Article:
Three important values are listed at the top of the Settings view for use when configuring OIDC with Boundary.
- Client ID
- Client Secret
Keep this page open to refer to these values in the next steps.
Authentication is the process of establishing a user's identity. The user initiates this process by selecting an auth method.
When the user selects an OIDC auth method, the user's client sends a request to the system and includes additional data about the client itself. The system then returns two URLs: an OIDC authentication request URL and a Boundary token request URL.
If the user's client is a web browser, the client stores the Boundary token request URL in local storage then redirects the page to the OIDC authentication request URL. If the user's client is not a web browser, the client opens a web browser to the OIDC authentication request URL and begins polling the Boundary token request URL.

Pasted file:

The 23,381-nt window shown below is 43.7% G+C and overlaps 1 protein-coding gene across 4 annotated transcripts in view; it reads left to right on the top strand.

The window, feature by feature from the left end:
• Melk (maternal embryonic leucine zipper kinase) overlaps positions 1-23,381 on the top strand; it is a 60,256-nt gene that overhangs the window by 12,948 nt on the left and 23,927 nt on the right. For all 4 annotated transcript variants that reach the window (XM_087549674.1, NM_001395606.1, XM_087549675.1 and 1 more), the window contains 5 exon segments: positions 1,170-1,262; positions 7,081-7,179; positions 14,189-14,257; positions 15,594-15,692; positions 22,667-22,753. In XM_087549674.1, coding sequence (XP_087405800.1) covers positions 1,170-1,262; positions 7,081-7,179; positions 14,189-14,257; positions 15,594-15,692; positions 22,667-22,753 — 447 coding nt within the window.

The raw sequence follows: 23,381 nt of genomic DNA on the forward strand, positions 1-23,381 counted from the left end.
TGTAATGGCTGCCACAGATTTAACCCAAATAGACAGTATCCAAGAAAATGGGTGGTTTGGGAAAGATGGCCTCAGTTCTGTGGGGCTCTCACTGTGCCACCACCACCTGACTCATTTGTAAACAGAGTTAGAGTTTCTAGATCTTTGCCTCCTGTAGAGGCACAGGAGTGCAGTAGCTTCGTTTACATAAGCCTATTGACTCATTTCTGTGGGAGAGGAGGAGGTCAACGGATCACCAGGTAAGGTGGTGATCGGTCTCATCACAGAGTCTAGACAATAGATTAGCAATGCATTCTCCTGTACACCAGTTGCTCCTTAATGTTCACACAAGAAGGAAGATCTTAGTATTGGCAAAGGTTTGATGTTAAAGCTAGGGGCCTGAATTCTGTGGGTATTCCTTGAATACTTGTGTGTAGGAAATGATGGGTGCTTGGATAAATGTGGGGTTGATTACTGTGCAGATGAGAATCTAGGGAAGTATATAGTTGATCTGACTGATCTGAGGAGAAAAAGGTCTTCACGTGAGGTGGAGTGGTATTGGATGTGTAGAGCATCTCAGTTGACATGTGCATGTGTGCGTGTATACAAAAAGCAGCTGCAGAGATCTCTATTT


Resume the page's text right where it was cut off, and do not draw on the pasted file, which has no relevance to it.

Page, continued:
The user interacts with the OIDC provider to prove their identity using the browser window opened by the user's client. Once the OIDC provider has authenticated the user's identity, it redirects the browser window back to Boundary. The user's client then retrieves a Boundary token from the request URL.
To get started, an authentication method must be created for the provider of choice.
To set up a new auth method for your provider you will need the following from your provider's application settings:
Auth methods can be created via the CLI, the Admin Console, or using Terraform.
Start by ensuring you are logged in to Boundary as the admin user.
For Auth0, these settings map to the following:
With these values you gathered from the Auth0 application settings above a new OIDC auth method can be created.
Start by setting the Client ID and Client Secret as environment variables.
$ export CLIENT_ID=<COPIED-CLIENT-ID>; \ export CLIENT_SECRET=<COPIED-CLIENT-SECRET>
$ export CLIENT_ID=zaxJLTZh3n14WqSQ7qQ9onuIVRDaZdzz; \ export CLIENT_SECRET=t35c9NNw1aZ8haEKFJbJF0lauMOSp5UNPovUJXo8Ea2sPZAR1DszEowX-6-lg-Xr
These values will be passed to Boundary when creating the new OIDC auth method.
api-url-prefix must be set to the URL of your Boundary
cluster. Select HCP or Dev mode to see an example.